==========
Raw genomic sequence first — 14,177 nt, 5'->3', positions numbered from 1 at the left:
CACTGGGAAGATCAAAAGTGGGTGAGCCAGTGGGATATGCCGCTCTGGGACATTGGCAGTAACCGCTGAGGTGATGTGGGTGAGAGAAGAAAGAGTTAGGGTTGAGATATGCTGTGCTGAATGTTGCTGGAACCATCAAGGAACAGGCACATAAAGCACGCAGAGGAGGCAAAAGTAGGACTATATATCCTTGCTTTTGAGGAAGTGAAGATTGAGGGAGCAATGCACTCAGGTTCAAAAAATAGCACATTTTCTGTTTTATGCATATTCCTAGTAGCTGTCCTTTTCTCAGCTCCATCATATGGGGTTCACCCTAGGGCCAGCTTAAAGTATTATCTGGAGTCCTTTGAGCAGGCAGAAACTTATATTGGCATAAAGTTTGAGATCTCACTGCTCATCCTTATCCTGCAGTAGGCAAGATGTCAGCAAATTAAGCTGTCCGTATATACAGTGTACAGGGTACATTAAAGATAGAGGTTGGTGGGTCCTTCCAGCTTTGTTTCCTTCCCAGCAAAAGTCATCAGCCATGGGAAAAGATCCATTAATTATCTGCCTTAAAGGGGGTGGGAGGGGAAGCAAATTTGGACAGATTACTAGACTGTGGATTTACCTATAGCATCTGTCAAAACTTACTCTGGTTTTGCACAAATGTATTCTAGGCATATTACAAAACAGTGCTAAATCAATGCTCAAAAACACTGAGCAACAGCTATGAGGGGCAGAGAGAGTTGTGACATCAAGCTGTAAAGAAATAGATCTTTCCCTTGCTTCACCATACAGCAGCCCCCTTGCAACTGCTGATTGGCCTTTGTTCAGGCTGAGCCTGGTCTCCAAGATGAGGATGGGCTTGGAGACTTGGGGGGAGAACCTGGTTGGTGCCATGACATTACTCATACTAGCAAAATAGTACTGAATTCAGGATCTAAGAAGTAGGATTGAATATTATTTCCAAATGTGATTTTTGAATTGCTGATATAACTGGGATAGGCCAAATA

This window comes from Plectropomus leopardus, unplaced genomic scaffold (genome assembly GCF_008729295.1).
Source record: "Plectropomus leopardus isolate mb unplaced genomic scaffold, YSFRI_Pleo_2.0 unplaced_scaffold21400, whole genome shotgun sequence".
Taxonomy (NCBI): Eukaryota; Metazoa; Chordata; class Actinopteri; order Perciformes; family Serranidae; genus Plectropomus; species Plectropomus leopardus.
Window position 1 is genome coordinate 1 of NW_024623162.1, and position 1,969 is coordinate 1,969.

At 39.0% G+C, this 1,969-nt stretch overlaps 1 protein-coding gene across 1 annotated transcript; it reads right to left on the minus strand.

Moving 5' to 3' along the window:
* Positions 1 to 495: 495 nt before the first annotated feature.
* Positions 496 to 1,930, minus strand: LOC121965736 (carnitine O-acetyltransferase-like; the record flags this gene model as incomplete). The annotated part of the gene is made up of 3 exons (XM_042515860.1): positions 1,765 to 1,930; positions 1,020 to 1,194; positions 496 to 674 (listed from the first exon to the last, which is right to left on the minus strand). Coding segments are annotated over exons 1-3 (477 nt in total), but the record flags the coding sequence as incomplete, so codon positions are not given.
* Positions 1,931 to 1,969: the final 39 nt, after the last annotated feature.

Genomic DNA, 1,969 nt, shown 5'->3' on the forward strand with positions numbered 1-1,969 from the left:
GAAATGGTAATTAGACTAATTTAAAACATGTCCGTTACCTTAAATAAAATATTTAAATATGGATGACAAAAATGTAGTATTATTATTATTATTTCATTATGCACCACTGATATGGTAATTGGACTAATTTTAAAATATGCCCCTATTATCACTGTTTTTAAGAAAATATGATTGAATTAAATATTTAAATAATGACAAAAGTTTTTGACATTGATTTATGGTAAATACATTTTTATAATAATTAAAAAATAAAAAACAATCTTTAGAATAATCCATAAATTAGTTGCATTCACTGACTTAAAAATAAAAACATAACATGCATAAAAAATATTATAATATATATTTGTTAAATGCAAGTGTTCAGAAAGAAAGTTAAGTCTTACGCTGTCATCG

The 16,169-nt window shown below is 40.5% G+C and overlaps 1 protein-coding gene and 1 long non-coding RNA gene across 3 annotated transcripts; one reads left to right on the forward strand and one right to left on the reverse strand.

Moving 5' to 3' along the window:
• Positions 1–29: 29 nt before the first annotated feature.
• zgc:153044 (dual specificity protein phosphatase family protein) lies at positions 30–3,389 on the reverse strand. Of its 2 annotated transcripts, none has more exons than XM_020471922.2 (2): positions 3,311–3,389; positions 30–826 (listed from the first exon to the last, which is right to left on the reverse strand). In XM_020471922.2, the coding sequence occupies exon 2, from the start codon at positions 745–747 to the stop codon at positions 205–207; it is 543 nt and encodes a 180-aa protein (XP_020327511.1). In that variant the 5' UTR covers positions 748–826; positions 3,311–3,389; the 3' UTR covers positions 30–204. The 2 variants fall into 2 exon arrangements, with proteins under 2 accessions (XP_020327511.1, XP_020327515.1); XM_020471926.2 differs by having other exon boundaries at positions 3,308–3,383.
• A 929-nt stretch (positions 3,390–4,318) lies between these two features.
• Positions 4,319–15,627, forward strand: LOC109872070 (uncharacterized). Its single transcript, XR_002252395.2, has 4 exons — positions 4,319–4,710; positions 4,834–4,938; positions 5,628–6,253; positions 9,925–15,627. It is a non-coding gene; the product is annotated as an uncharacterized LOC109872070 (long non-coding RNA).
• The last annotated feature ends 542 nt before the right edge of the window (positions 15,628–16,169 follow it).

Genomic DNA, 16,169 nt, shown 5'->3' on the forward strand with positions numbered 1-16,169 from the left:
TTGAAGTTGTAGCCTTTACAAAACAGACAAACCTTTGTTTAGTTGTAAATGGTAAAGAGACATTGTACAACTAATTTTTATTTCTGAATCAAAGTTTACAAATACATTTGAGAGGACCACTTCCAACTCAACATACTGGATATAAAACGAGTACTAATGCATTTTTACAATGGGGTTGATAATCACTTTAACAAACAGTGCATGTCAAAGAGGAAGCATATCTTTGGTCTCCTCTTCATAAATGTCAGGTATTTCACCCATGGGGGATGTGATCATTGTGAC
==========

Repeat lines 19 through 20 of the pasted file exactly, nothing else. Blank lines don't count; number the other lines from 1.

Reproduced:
• Positions 4,319–15,627, forward strand: LOC109872070 (uncharacterized). Its single transcript, XR_002252395.2, has 4 exons — positions 4,319–4,710; positions 4,834–4,938; positions 5,628–6,253; positions 9,925–15,627. It is a non-coding gene; the product is annotated as an uncharacterized LOC109872070 (long non-coding RNA).
• The last annotated feature ends 542 nt before the right edge of the window (positions 15,628–16,169 follow it).